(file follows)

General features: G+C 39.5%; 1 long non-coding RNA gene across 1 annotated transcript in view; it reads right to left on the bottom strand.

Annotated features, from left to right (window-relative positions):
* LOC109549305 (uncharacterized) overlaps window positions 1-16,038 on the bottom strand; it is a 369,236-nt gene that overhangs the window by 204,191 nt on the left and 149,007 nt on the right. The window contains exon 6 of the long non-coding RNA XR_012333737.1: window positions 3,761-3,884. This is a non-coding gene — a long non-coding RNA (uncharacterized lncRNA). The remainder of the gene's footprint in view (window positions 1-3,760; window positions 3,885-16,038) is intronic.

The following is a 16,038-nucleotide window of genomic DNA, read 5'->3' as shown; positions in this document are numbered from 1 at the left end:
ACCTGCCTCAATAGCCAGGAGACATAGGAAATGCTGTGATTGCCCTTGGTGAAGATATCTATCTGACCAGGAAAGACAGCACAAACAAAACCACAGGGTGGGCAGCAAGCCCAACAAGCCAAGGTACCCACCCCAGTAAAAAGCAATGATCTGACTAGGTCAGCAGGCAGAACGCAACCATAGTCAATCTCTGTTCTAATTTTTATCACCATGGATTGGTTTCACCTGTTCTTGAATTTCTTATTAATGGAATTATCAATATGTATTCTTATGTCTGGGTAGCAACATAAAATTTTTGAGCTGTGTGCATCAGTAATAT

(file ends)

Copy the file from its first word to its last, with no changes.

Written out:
General features: G+C 39.5%; 1 long non-coding RNA gene across 1 annotated transcript in view; it reads right to left on the bottom strand.

Annotated features, from left to right (window-relative positions):
* LOC109549305 (uncharacterized) overlaps window positions 1-16,038 on the bottom strand; it is a 369,236-nt gene that overhangs the window by 204,191 nt on the left and 149,007 nt on the right. The window contains exon 6 of the long non-coding RNA XR_012333737.1: window positions 3,761-3,884. This is a non-coding gene — a long non-coding RNA (uncharacterized lncRNA). The remainder of the gene's footprint in view (window positions 1-3,760; window positions 3,885-16,038) is intronic.

The following is a 16,038-nucleotide window of genomic DNA, read 5'->3' as shown; positions in this document are numbered from 1 at the left end:
ACCTGCCTCAATAGCCAGGAGACATAGGAAATGCTGTGATTGCCCTTGGTGAAGATATCTATCTGACCAGGAAAGACAGCACAAACAAAACCACAGGGTGGGCAGCAAGCCCAACAAGCCAAGGTACCCACCCCAGTAAAAAGCAATGATCTGACTAGGTCAGCAGGCAGAACGCAACCATAGTCAATCTCTGTTCTAATTTTTATCACCATGGATTGGTTTCACCTGTTCTTGAATTTCTTATTAATGGAATTATCAATATGTATTCTTATGTCTGGGTAGCAACATAAAATTTTTGAGCTGTGTGCATCAGTAATAT